At its entrance, a flowing fountain helps soften the street noise and transition visitors from the busy road to the soothing environment within. The 2,750-square-foot home’s U-shaped architecture—which lays two bedrooms, a kitchen, living and dining spaces, a mudroom, laundry room, and home office across a single story—aims to simplify everyday, basic functions by making transitions feel seamless and intuitive, while also preparing the home to be aging-in-place-ready down the line. An ADA ramp from the carport pavilion (which is structurally separated from the home to keep pollutants contained) leading to the home makes entry accessible. Inside, extra-wide hallways fitted with Lutron downlights also make the home easy to maneuver with minimal “light pollution” even late at night, Britt says.

With the living room as its central point, the entire structure overlooks and wraps around the porch along the private rear exterior. Oversized windows across the back volume offer uninterrupted views of the surrounding landscape, and fill the home with greenery and sunlight.

To balance the scenery pulled in from the outdoors, the home is outfitted in a neutral color palette. Light-hued, matte wall paints complement the walnut furnishings and white oak floors to add warmth while maintaining clean, modern lines. In the kitchen, appliances such as the dual compressor refrigerator and Gaggenau combi-steam oven were selected for their support of healthy food preparation and preservation, and to meet WELL guidelines. A Gaggenau induction cooktop and oven eliminates the risks of an open flame as well as gas release and offers a low-fitting side door that makes it easy to access while seated.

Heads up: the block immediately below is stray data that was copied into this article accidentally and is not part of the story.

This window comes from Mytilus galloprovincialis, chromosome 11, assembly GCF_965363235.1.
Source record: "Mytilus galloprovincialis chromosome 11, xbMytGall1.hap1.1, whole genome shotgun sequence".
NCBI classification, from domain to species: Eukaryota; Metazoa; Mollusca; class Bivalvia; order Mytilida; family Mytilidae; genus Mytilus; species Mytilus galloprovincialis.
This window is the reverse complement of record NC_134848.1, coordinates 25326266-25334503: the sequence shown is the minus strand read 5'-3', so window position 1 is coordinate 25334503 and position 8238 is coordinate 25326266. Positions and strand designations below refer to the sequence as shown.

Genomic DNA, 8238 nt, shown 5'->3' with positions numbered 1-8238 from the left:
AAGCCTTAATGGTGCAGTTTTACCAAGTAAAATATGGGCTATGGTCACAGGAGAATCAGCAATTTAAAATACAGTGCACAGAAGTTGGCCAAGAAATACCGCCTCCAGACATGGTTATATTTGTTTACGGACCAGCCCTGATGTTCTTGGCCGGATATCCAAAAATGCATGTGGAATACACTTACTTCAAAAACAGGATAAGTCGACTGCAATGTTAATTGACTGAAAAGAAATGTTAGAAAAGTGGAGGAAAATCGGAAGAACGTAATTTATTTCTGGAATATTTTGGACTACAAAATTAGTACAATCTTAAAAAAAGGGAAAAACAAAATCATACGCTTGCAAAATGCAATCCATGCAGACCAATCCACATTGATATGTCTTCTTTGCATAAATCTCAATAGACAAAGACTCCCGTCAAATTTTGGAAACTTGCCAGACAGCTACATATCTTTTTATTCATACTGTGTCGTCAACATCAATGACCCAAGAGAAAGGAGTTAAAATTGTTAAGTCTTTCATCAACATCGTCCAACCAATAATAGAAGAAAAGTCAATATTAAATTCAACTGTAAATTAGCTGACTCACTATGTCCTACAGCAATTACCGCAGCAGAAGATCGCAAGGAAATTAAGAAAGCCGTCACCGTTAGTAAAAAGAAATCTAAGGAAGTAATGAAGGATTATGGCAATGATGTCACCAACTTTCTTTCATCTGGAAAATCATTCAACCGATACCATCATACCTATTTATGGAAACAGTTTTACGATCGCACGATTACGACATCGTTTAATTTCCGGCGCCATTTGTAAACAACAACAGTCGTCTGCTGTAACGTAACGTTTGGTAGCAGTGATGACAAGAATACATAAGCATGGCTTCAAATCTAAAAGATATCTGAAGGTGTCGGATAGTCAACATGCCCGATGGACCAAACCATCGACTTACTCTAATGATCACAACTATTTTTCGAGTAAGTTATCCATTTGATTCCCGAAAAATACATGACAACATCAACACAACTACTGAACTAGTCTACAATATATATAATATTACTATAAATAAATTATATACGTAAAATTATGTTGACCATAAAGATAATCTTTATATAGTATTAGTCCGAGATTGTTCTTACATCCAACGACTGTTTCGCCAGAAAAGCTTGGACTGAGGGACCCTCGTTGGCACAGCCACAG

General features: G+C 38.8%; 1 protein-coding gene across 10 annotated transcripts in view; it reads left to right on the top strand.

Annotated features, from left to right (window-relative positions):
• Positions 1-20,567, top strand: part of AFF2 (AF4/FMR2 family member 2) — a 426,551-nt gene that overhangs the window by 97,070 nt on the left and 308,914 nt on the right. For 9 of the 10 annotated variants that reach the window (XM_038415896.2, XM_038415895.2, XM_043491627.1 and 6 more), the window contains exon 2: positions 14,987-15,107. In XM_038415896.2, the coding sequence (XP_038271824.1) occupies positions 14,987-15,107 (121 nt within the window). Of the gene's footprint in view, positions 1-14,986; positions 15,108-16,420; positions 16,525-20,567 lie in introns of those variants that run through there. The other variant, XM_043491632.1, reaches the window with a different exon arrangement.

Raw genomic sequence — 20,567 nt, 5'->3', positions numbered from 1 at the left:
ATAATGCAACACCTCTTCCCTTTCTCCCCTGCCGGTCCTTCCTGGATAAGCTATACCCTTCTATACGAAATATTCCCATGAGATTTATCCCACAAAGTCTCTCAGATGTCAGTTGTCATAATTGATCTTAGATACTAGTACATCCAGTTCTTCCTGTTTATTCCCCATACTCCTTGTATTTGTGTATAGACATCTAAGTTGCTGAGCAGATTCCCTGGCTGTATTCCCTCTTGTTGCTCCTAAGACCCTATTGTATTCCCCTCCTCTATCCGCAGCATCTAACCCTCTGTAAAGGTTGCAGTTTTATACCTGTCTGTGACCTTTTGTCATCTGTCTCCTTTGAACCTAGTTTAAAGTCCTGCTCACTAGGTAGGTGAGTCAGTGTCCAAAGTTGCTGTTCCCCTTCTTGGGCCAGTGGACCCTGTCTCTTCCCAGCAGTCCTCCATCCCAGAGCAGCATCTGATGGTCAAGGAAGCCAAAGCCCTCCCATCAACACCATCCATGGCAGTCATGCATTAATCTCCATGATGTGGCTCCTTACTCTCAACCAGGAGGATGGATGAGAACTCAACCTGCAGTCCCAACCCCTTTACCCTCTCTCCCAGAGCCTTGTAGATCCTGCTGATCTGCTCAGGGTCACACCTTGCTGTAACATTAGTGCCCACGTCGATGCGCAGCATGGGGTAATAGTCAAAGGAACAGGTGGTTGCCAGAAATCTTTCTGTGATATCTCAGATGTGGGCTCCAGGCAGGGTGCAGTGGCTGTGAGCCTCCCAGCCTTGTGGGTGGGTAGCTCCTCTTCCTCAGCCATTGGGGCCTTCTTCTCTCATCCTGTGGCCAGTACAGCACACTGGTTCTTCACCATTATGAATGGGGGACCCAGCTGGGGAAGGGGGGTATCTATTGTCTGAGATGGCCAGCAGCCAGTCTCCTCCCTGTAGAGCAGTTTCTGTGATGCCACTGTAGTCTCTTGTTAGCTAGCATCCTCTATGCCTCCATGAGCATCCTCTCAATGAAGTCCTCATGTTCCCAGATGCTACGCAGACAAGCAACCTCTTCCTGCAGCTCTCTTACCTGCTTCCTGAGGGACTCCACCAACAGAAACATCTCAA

Low-flow plumbing fixtures minimize water use, and a rooftop rainwater collection system purifies drinking water through reverse osmosis. Plus, the home’s tankless water heater ignites only when hot water is needed, and reduces carbon dioxide output.

Dehumidifiers throughout both the cooking and bathing areas prevent the accumulation of mold and mildew, and large, curbless showers are built upon a slightly sloped floor with a Schluter barrier system that acts as a waterproof membrane without the effects of off-gassing that can occur when fiberglass or mastic is used.

With the help of its rooftop solar array, the home produces more energy than it consumes: from June 2017 to May 2018, the panels produced 14,040 KwH and the house consumed 11,093 KwH, which helped earn it a five-star rating from the Austin Energy Green Building Program. Britt and her family continue to invite design professionals to attend “LEED lunches” at the home to showcase its durable, low-maintenance living environment.

“Our objective for this house was to think of it as our home but also as a living laboratory—to experiment with materials and systems, test how they work, determine their longevity, potential issues, and how our industry can experiment with new materials,” Britt says. “We want to share what we’ve learned thus far.”